We don’t know the shooter’s psychology, but a lot of criminological literature has indicated that police officers tend to have more in common with the criminals they arrest than many people assume. Studies indicate, for example, that 40% of police families experience domestic violence—a rate two to four times as high as we see in the general population.
The institutional and cultural realities surrounding modern policing compound the problem. Even if police were less prone to criminality than the general population, they have many incentives to commit violence, to trample rights, to shoot first and ask questions never, to flat-out lie in courtrooms to protect their own. And they face very little accountability for what they do. These realities infect almost every department, to varying degrees, across the nation, and cannot help but instill a widespread attitude in police that they are at war with large segments of the populace and do not need to follow the same rules the rest of us do.
The Florida shooter will likely face comeuppance for murdering a man over an argument in a movie theater. But we can say this with much more confidence because he was retired. If he were a police officer on duty, things could very well be different. He could say the man was refusing arrest—a convenient excuse for police brutality. He could say he was afraid for his life. The police union and many of his colleagues would come to his defense. This is not so far-fetched After all, in April 2011, Florida police tased a man to death, claiming he was being disorderly outside a movie theater.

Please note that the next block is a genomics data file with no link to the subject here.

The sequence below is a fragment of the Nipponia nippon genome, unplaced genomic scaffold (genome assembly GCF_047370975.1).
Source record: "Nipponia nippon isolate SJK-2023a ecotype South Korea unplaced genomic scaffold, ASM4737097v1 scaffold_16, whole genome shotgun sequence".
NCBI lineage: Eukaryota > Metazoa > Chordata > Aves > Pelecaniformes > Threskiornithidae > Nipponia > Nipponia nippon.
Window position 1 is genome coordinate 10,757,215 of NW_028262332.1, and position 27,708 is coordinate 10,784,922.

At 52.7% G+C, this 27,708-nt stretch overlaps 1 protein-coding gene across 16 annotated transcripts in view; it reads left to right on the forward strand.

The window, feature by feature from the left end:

It is the nature of the state that acts that would be considered criminal if conducted by private individuals are legal if done by the government. Government is a monopoly on legal violence, after all. In today’s America, this reality is no clearer than with the burgeoning police state, whose agents routinely commit violent acts that would condemn most of us to a cell for decades.
There are plenty of reforms that could move us toward a more civilized future—personal accountability for wrongdoing, ending the drug war, slashing government spending on military weapons. But the biggest shift needs to be cultural. We need to talk about these horrors, every day, and make them a permanent national political issue. No politician should be allowed to be elected to any office at any level without answering questions on the rising American police state. If this trend isn’t stopped, most other issues will eventually become obviously trivial in comparison.